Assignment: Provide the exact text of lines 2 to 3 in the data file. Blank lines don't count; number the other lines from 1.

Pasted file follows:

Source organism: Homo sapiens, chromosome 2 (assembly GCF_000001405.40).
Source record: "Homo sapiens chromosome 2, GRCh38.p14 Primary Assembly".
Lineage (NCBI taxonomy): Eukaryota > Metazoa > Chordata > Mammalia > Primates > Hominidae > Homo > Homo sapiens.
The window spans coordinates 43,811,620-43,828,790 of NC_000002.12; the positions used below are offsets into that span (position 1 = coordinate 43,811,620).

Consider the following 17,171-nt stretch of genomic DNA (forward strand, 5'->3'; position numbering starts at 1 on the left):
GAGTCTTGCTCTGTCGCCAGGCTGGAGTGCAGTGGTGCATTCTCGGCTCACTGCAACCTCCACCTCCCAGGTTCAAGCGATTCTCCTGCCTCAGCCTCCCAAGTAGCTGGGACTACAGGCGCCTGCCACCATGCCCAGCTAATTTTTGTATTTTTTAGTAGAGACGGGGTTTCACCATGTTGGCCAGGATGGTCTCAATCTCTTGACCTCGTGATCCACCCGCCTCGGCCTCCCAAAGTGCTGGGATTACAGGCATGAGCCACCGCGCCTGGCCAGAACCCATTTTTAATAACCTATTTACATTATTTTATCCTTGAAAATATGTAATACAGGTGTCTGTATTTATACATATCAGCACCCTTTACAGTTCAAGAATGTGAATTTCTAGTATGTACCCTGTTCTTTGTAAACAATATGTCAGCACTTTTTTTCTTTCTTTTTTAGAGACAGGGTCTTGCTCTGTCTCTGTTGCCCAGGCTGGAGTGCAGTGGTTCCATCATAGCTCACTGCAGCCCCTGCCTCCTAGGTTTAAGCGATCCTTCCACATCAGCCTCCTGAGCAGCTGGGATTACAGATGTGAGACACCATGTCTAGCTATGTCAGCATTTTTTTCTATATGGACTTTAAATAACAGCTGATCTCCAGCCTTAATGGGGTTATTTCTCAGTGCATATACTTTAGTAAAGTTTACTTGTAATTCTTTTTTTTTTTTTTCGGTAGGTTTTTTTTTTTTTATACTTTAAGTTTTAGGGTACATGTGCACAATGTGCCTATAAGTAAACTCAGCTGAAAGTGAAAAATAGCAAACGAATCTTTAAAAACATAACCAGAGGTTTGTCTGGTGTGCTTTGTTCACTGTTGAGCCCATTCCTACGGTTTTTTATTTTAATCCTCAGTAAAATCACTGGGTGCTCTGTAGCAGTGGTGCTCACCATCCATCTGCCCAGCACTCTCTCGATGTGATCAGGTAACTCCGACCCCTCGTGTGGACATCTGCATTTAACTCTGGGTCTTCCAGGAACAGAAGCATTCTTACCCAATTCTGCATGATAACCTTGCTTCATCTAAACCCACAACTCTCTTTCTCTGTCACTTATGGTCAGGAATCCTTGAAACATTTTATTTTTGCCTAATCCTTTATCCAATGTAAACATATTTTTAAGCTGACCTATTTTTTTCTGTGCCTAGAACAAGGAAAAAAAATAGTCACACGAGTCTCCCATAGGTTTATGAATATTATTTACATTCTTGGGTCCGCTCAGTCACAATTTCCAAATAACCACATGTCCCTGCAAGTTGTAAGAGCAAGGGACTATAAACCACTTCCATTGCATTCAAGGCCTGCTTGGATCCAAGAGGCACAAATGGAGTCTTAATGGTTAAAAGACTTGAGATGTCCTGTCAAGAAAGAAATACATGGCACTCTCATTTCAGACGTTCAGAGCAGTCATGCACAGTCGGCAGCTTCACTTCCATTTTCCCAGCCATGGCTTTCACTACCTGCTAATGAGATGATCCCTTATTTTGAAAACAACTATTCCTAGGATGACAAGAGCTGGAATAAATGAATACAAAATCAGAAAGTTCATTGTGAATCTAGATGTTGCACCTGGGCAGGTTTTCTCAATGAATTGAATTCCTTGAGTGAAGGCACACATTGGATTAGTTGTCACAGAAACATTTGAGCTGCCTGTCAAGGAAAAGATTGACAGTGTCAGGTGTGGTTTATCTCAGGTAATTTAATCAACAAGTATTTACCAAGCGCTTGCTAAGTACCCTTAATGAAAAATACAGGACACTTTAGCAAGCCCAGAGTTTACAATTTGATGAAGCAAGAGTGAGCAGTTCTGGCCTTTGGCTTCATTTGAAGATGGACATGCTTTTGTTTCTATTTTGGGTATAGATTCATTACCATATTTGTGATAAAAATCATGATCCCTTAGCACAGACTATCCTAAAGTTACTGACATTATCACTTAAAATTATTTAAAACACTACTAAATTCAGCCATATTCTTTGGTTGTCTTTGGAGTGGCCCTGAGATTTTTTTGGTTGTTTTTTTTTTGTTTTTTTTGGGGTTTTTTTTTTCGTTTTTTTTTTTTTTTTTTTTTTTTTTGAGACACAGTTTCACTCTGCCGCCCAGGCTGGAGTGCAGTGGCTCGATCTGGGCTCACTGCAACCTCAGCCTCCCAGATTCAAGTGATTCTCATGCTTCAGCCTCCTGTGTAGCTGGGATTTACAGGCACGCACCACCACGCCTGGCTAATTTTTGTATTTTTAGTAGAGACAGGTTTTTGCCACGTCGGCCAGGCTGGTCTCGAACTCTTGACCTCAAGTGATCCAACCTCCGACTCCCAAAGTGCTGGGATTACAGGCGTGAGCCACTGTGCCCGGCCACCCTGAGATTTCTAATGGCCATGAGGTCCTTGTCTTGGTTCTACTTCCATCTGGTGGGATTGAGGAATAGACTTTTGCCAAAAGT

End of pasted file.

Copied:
Source record: "Homo sapiens chromosome 2, GRCh38.p14 Primary Assembly".
Lineage (NCBI taxonomy): Eukaryota > Metazoa > Chordata > Mammalia > Primates > Hominidae > Homo > Homo sapiens.